result of fewer breeders and far less competition in the breed ring. There are still a good number of very good Dobermans, but the quality in the classes at the typical show is very disappointing. 5. What do you think new judges misunderstand about the breed? MB: They should be medium size and square. I see long dogs with poor toplines winning. BLC: Judges will have difficulty finding exhibits with the correct tail set. Square, well angulated and correctly sized exhibits are in short supply. It is easy to get caught up in the elegance, flash and the racing feet and mistake all this for correctness. The Doberman Pinscher exhibi- tors are the best of the best and the breed is very train- able and malleable. It is easy to be fooled. MJ: Judges misunderstand how conformation is related to function. Form follows function. They have little experi- ence in protective aspects of the breed. Therefore few are capable of fairly judging the breed. LK: I think many of the new judges are taking advantage of the current approval process and applying for the breed before they have a thorough understanding of the breed and standard. The breed is being judged generically, with no emphasis on correct type, which includes correct size and movement; what correct balance and proportion looks like, what constitutes a correct head and expres- sion, what a correct mouth looks like and how to exam- ine it. The breed comes in four colors, yet many judges don’t know the difference between a fawn and a blue. FS: We say the Doberman is elegant in appearance. This can be misunderstood. Elegance comes from a dog being smooth, with a well arched neck, widening to well laid back shoulders, which extend in a straight line to a slightly rounded, well-filled out croup and a tail set just off the horizontal. The dog is tight; he looks poured into his skin. This produces a strong one-piece elegance. Judges need to know how to count teeth, we have a very easy system to accomplish this. They don’t need to crawl all over the dog. Feel the coat and muscle with a gentle hand, watch the dog move and free stack. This is a picture breed, what you see is what you get. There is no hair hiding a poor topline, depth of chest or turn of stifle. Look for the best overall dog, don’t fault judge and put up a mediocre dog. Just take the fault to the extent of the deviation. We are not a head breed but a long, dry, blunt wedge with parallel planes and a moderately deep-set almond, dark eye is also very important to breed type. RV: Many judges seem to emphasize squareness over all oth- er elements of breed type. They reward square dogs that have few redeeming virtues. Don’t get me wrong, square is important but not when the dog has a straight front, poor topline, incorrect tail carriage, lack of substance or any combination of those. Judge the whole dog. You may doberman pinscher Q&A
WITH DR. MARY-HELENE (MIMI) BROWN MD, BONNIE LINNELL CLARKE, DR. MAY JACOBSON, LINDA KRUKAR, FAYE STRAUSS & ROBERT L. VANDIVER
have to give a little on the squareness sometimes to find a dog with enough virtues to represent good breed type.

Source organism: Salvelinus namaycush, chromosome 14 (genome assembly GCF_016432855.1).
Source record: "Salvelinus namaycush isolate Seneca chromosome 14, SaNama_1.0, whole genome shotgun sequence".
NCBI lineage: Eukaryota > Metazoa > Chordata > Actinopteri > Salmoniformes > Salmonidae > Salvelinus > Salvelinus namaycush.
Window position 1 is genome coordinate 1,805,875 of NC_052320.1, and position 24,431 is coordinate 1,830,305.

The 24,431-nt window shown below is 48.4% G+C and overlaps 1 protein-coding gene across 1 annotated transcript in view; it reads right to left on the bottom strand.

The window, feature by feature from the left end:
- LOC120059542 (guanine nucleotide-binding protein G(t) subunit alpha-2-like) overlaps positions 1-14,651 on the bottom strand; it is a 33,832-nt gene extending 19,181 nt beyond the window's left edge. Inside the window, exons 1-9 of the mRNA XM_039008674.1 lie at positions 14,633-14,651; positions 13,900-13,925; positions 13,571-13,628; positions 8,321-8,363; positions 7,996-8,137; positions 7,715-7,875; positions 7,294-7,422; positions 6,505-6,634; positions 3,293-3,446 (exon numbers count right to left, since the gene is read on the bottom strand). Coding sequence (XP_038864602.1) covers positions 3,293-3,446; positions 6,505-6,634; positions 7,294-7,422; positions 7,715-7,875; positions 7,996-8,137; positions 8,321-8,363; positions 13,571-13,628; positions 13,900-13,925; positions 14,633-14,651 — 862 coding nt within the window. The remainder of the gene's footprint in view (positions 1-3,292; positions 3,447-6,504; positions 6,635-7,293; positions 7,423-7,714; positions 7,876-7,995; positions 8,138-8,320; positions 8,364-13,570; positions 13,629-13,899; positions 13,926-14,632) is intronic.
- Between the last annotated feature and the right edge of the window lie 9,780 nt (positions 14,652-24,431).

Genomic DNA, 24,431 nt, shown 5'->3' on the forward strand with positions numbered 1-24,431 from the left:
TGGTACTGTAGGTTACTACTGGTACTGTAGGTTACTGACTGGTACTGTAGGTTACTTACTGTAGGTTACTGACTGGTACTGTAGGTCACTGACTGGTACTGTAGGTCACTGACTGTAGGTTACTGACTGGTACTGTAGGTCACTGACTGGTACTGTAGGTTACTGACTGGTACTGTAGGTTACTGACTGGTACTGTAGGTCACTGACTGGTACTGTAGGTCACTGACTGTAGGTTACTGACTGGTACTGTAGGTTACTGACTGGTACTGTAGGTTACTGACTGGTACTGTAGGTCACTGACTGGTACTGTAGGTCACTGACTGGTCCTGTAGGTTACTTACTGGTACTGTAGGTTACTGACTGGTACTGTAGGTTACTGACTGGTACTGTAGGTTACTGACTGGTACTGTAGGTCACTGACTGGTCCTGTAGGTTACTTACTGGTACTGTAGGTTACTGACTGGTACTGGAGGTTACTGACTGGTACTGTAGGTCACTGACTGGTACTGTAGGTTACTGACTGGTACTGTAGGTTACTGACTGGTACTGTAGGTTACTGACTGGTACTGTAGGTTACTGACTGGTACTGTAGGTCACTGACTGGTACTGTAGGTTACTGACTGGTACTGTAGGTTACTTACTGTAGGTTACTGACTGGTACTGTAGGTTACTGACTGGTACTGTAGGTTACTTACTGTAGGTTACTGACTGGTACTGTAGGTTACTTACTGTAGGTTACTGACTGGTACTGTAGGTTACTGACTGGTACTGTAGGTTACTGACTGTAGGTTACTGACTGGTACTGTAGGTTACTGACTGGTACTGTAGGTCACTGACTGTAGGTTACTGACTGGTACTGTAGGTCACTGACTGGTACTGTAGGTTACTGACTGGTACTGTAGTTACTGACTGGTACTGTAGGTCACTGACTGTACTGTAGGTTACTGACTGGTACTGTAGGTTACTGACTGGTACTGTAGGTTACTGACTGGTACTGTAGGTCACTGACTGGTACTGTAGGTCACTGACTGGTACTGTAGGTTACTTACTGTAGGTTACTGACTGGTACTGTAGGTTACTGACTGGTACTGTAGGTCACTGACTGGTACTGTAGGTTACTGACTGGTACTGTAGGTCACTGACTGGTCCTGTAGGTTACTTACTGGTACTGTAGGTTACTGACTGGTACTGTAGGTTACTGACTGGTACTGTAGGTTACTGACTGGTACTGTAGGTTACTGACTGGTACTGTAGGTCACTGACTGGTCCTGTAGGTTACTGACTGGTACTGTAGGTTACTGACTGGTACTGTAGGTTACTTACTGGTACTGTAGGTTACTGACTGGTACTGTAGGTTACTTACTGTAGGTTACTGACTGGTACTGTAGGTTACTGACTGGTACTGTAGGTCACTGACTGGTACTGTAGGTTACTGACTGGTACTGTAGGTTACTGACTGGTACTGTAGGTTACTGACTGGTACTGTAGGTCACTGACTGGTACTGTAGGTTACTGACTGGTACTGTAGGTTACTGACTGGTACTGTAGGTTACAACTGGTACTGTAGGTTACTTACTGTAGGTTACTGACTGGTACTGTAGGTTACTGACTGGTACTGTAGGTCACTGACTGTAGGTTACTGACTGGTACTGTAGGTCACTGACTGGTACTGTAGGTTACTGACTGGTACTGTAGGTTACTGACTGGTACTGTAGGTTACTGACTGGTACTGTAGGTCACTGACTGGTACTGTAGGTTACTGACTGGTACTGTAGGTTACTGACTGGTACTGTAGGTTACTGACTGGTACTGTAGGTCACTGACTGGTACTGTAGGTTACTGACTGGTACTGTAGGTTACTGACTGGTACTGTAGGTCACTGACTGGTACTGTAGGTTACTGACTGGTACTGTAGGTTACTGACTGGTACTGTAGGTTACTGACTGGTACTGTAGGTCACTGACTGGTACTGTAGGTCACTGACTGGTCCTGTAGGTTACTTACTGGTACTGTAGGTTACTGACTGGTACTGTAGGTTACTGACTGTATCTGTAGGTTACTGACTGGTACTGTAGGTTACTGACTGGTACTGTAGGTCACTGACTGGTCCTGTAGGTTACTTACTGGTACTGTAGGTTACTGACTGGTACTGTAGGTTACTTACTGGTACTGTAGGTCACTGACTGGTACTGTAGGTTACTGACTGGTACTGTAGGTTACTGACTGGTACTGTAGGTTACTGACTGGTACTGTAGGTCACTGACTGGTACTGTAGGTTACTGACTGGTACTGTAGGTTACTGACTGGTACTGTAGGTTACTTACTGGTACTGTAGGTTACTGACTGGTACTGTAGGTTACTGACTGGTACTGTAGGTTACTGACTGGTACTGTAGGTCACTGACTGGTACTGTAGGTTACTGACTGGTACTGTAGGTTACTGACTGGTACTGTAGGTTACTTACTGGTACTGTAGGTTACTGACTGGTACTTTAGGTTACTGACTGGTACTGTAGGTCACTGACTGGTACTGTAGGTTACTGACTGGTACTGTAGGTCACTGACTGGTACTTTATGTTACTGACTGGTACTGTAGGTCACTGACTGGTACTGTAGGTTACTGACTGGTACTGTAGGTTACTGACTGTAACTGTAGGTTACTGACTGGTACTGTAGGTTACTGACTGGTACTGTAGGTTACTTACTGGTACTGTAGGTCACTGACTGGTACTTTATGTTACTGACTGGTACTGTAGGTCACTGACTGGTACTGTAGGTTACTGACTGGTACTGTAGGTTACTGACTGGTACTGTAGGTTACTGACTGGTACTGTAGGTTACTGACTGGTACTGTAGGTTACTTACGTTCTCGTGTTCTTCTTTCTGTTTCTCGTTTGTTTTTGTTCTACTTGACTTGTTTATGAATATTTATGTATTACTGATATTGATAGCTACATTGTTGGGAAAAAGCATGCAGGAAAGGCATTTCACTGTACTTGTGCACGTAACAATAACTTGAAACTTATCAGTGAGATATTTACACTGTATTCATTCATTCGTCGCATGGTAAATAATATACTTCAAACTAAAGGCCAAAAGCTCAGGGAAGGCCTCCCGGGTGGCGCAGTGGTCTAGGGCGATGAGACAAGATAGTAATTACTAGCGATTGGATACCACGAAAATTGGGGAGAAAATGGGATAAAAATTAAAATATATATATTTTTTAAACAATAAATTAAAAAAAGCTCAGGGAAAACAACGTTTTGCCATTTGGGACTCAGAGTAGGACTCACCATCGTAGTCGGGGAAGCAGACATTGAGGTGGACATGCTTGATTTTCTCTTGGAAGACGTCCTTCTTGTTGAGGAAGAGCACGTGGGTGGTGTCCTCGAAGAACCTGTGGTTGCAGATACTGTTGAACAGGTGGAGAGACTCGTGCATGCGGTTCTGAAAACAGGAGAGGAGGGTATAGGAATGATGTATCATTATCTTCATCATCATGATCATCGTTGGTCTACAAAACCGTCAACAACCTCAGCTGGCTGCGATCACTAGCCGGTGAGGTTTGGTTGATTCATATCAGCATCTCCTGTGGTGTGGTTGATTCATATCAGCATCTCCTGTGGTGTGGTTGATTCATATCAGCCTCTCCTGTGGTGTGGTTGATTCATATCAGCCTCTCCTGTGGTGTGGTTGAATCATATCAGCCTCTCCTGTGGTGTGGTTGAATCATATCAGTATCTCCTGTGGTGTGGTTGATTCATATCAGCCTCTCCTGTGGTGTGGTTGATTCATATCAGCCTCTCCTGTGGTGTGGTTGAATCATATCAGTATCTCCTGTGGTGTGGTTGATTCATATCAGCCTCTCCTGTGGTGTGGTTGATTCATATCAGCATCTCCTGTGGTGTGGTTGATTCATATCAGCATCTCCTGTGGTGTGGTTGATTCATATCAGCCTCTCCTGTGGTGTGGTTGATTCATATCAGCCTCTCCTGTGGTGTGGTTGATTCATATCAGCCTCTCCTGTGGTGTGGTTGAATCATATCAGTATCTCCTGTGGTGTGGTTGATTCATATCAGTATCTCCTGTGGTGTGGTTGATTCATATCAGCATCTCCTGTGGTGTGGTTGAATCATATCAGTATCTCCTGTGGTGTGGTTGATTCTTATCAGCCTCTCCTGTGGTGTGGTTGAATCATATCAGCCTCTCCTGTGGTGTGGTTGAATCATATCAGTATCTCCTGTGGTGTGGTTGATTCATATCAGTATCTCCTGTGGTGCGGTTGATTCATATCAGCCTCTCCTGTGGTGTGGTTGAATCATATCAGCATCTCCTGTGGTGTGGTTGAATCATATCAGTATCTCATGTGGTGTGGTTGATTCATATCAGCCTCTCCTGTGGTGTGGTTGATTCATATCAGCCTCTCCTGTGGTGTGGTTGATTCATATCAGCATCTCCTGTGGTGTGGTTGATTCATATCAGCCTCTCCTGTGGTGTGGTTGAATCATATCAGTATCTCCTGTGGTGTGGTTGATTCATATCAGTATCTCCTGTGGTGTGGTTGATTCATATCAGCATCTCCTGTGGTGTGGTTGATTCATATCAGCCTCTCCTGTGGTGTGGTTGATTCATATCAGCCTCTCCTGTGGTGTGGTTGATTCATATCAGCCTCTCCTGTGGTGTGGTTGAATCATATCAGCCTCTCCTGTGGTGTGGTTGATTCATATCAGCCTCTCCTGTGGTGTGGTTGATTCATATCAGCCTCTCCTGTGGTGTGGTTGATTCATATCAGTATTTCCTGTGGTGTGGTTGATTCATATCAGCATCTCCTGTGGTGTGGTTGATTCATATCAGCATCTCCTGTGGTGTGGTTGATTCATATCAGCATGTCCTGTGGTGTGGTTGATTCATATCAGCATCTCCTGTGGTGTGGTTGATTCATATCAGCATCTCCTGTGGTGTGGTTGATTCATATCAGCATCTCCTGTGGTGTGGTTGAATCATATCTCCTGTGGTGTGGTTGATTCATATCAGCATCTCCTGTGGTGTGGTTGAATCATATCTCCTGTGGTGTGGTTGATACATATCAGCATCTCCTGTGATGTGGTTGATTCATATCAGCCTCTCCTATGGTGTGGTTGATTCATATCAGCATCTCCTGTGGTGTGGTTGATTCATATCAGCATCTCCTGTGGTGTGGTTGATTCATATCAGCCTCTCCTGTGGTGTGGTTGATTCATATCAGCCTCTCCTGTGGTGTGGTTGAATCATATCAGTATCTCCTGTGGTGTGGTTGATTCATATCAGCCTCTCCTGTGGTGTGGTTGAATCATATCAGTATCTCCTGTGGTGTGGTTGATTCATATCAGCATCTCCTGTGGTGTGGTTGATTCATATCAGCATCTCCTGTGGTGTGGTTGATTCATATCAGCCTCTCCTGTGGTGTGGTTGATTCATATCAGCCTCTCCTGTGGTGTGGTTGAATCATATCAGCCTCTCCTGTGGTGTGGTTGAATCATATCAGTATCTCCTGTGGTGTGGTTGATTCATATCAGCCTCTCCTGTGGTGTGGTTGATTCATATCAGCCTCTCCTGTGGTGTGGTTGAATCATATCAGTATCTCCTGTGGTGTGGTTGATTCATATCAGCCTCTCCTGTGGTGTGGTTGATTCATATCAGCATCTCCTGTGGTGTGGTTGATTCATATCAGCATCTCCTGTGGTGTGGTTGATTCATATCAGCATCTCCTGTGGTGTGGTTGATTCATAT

6. Is there anything else you'd like to share about the breed? MB: Dobermans are wonderful companions and protec- tors; loyal and watchful. I feel safe in my home and life because I have Dobermans. BLC: This is a fabulous breed. I know everyone feels that way about your breed, but this breed is truly unique. They were created specifically to be a personal protec- tion animal. They take their job very seriously and will give their life to protect you. Everything else is icing on the cake. LK: The Doberman should be a one-piece dog—all the parts should fit harmoniously together when the dog is stand- ing and moving. No part should stand out. The Dober- man is a well-conditioned athlete and should look power- ful, yet elegant. They should exude confidence and move with purpose. A confident dog will look you in the eye. FS: We have a video that has garnered over 100,000 views on YouTube. I recommend all judges view this short seven- minute video before they judge our breed. RV: This is a great family dog. Their short coat and short tail make them an ideal house dog. They are willing to play as hard and as rough (or gentle) as you want for as long as you want and turn off like a switch to be the most affectionate, docile TV watching dog you’ve ever encountered. 7. And, for a bit of humor: what’s the funniest thing you’ve ever experienced at a dog show? MB: I was showing my first Doberman in Novice A for the first time. I had just shown him in BOB as a new cham- pion that morning and was so proud of him. We went in the ring in the afternoon and it was over 100 degrees. He did everything right to qualify until the recall. When I called him, he came on a run, but at the last second veered off into the shade where the stewards were and laid down. The judge laughed and said, “Your dog is a lot smarter than either of us.” He qualified the next three days and got his CD. BLC: On the down and back in the Group ring, my top ten bitch special leaped over the ring barrier and almost took me with her. She won the Group, so I forgave her for try- ing to kill me. LK: I was showing my dog Best in Show at the Detroit KC and the table hadn’t been removed from the ring. On the go around, I ran right into the table and fell down. I first made sure my skirt wasn’t over head and my dog, Agador, made sure I was okay. I got up and the judge was on his way over to me. He put his arm around me and said, “I’m a Veterinarian, not a medical doctor, so I hope you’re okay.”
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